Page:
Review: Shadow of the Fox (Shadow of the Fox #1) by Julie Kagawa

36672988Title: Shadow of the Fox
Author: Julie Kagawa
Genre: YA Fantasy
Publication Date: October 2, 2018
Rating: star_icon_stylized.svg_star_icon_stylized.svg_

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One thousand years ago, the great Kami Dragon was summoned to grant a single terrible wish—and the land of Iwagoto was plunged into an age of darkness and chaos.

Now, for whoever holds the Scroll of a Thousand Prayers, a new wish will be granted. A new age is about to dawn.

Raised by monks in the isolated Silent Winds temple, Yumeko has trained all her life to hide her yokai nature. Half kitsune, half human, her skill with illusion is matched only by her penchant for mischief. Until the day her home is burned to the ground, her adoptive family is brutally slain and she is forced to flee for her life with the temple’s greatest treasure—one part of the ancient scroll.

There are many who would claim the dragon’s wish for their own. Kage Tatsumi, a mysterious samurai of the Shadow Clan, is one such hunter, under orders to retrieve the scroll…at any cost. Fate brings Kage and Yumeko together. With a promise to lead him to the scroll, an uneasy alliance is formed, offering Yumeko her best hope for survival. But he seeks what she has hidden away, and her deception could ultimately tear them both apart.

With an army of demons at her heels and the unlikeliest of allies at her side, Yumeko’s secrets are more than a matter of life or death. They are the key to the fate of the world itself.

11

There were a few things Shadow of the Fox did well. Unfortunately, there was much more that it failed to do.

Julie Kagawa, best known for her Iron FeyBlood of Eden, and Talon series, used her Japanese heritage as inspiration for this new trilogy. Shadow of the Fox started off slow, likely in an attempt to not to overwhelm the reader with Japanese words or mythology. The world carved out in Iwagoto is slowly introduced for the majority of the book.

Within the first few chapters, we learn a lot of critical information about our main characters. Tatsumi is a shinobi (ninja) from the Shadow Clan. Yumeko is a half-kitsune (fox) who was raised in a temple by monks, having been abandoned when she was younger. They meet when Yumeko’s temple is burned down to the ground by forces also in search of the Dragon Scroll– a secret treasure that Yumeko’s temple has guarded for decades– and which Tatsumi was also after. Here is where the story really begins– sort of.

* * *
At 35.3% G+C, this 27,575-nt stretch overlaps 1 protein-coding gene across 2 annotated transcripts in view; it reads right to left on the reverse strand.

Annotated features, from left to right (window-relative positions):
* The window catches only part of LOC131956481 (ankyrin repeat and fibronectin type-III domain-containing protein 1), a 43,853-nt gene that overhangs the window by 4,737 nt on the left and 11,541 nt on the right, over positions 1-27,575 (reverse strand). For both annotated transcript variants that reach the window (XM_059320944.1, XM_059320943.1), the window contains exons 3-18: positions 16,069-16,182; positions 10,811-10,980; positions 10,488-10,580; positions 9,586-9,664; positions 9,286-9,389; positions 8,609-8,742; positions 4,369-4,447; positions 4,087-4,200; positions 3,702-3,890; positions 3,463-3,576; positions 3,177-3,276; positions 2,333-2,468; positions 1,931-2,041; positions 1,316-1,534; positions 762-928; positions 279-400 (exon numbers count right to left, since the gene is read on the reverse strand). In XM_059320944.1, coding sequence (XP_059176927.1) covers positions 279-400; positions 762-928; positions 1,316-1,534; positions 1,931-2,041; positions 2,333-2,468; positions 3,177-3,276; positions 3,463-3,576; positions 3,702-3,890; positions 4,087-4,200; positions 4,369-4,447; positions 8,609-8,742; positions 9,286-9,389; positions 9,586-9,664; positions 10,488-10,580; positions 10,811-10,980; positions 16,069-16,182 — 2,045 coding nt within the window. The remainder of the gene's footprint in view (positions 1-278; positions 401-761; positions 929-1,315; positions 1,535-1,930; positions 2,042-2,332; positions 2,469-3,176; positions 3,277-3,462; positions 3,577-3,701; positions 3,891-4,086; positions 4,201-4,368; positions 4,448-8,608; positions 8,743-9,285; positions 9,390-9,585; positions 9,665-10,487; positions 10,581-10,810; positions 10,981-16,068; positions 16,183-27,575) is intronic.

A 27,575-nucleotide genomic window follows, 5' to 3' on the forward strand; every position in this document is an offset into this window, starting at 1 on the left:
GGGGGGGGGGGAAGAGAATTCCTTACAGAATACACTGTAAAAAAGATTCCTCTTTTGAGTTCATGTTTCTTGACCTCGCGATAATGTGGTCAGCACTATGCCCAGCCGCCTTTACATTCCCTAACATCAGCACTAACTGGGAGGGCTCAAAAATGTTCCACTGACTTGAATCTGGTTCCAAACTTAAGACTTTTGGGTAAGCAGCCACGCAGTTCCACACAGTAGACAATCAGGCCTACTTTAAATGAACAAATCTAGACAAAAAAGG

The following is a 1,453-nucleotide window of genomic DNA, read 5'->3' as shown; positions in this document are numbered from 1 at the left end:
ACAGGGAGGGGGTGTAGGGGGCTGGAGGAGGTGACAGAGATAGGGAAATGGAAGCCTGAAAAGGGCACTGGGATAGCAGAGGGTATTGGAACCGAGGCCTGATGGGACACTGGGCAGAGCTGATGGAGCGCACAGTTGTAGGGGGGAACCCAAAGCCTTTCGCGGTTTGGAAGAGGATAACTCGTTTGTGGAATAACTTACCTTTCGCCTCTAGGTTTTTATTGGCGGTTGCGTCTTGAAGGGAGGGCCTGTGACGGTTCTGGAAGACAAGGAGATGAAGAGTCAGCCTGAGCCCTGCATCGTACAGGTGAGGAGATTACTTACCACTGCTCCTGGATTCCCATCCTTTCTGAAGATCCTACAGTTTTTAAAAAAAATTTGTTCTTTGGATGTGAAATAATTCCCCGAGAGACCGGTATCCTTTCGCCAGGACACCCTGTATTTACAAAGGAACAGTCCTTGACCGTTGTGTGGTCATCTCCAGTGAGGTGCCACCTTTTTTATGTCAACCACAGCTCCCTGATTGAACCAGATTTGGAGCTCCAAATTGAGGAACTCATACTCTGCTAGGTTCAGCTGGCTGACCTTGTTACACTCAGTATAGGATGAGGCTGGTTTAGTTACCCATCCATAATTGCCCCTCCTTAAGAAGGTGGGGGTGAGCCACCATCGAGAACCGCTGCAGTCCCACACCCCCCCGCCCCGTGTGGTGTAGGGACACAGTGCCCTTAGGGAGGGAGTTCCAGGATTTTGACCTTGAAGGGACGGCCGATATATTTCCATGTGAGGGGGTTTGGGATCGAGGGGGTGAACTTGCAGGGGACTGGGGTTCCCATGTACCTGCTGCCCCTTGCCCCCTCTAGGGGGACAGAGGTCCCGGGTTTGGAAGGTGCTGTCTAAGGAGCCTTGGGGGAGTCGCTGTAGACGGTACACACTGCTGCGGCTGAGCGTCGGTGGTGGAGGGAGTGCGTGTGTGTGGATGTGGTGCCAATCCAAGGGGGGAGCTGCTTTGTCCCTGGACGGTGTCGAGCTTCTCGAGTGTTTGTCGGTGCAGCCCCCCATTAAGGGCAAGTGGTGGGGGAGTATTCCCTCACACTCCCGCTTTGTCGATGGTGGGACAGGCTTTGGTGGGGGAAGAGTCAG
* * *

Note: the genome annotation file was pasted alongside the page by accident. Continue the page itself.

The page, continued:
Shadow of the Fox is a hero’s journey novel. Now, I love a good journey novel. (I would argue that Howls’ Moving Castle is one, in its own way.) However, the majority of Shadow of the Fox focused on side adventures that usually didn’t add anything to the main plot. The focus of them seemed more so to foster the tentative alliance between Yumeko and Tatsumi. I wouldn’t have minded if Yumeko or Tatsumi were more interesting.

Yumeko, understandably, is very trusting. She’s been sheltered her whole life. Now that all she knows is gone, she only wants to fulfill the mission her temple gave her. I’ll give her credit where it’s due. She lies through her teeth to Tatsumi when needed. Yet she’s surprisingly naive in trusting ronin like Okame when given no reason. For a women with no knowledge of the world she now traverses, she shows no self-preservation.

Tatsumi is depicted as this stoic weapon of the Shadow Clan. With how much time Tatsumi spends reminding himself of his need for a lack of emotional expression and attachment, it is hard to not feel like he has no other personality. Not to mention, he failed miserably if all it took for him to feel was Yumeko. Yes, she was kind. Yes, she is likely pretty. But is she really worth tossing aside all he has worked for?

I really wanted to enjoy this book. I’m hoping that my impatience at reading a few other books is what reduced my enjoyment. I’ll give it another read closer to the sequel before deciding if I want to continue with the series.

Despite my critiques, I want to say that I loved that Shadow of the Fox provides knowledge of Japanese mythology and culture to readers who may not have otherwise picked it up. Ever since I started reading YA about nine years ago, I’ve longed to see more diversity in the types of mythology that was explored– even though I adore Greek and Roman myths. It means a lot to me to see Shadow of the Fox contribute to that, even if I didn’t personally enjoy it.

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